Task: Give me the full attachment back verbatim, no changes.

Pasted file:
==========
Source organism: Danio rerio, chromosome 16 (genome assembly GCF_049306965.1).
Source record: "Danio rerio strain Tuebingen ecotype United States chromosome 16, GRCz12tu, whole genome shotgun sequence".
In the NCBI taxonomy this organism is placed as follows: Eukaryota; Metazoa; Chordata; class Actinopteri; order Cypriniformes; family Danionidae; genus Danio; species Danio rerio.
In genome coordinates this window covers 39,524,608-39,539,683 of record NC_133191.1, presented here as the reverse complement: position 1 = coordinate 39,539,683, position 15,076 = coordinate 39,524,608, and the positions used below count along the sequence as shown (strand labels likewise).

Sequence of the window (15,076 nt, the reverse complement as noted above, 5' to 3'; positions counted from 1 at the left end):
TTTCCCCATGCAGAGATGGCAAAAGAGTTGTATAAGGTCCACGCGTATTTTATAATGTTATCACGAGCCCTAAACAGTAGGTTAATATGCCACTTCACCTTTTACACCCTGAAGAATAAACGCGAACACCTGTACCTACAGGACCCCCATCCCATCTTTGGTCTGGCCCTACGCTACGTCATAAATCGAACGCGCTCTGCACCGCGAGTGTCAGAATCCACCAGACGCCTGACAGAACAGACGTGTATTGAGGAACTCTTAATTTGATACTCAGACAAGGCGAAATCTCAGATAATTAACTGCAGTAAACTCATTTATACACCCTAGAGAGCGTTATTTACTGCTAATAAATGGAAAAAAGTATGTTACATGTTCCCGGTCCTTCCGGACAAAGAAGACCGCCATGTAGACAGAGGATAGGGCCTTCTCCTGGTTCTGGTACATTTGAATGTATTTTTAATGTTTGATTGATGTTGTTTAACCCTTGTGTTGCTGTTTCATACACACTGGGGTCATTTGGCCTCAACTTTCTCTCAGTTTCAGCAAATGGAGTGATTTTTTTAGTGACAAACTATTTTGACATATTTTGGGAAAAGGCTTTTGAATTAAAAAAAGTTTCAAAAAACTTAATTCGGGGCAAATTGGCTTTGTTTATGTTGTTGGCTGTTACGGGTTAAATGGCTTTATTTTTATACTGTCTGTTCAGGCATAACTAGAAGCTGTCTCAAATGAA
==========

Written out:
Source organism: Danio rerio, chromosome 16 (genome assembly GCF_049306965.1).
Source record: "Danio rerio strain Tuebingen ecotype United States chromosome 16, GRCz12tu, whole genome shotgun sequence".
In the NCBI taxonomy this organism is placed as follows: Eukaryota; Metazoa; Chordata; class Actinopteri; order Cypriniformes; family Danionidae; genus Danio; species Danio rerio.
In genome coordinates this window covers 39,524,608-39,539,683 of record NC_133191.1, presented here as the reverse complement: position 1 = coordinate 39,539,683, position 15,076 = coordinate 39,524,608, and the positions used below count along the sequence as shown (strand labels likewise).

Sequence of the window (15,076 nt, the reverse complement as noted above, 5' to 3'; positions counted from 1 at the left end):
TTTCCCCATGCAGAGATGGCAAAAGAGTTGTATAAGGTCCACGCGTATTTTATAATGTTATCACGAGCCCTAAACAGTAGGTTAATATGCCACTTCACCTTTTACACCCTGAAGAATAAACGCGAACACCTGTACCTACAGGACCCCCATCCCATCTTTGGTCTGGCCCTACGCTACGTCATAAATCGAACGCGCTCTGCACCGCGAGTGTCAGAATCCACCAGACGCCTGACAGAACAGACGTGTATTGAGGAACTCTTAATTTGATACTCAGACAAGGCGAAATCTCAGATAATTAACTGCAGTAAACTCATTTATACACCCTAGAGAGCGTTATTTACTGCTAATAAATGGAAAAAAGTATGTTACATGTTCCCGGTCCTTCCGGACAAAGAAGACCGCCATGTAGACAGAGGATAGGGCCTTCTCCTGGTTCTGGTACATTTGAATGTATTTTTAATGTTTGATTGATGTTGTTTAACCCTTGTGTTGCTGTTTCATACACACTGGGGTCATTTGGCCTCAACTTTCTCTCAGTTTCAGCAAATGGAGTGATTTTTTTAGTGACAAACTATTTTGACATATTTTGGGAAAAGGCTTTTGAATTAAAAAAAGTTTCAAAAAACTTAATTCGGGGCAAATTGGCTTTGTTTATGTTGTTGGCTGTTACGGGTTAAATGGCTTTATTTTTATACTGTCTGTTCAGGCATAACTAGAAGCTGTCTCAAATGAA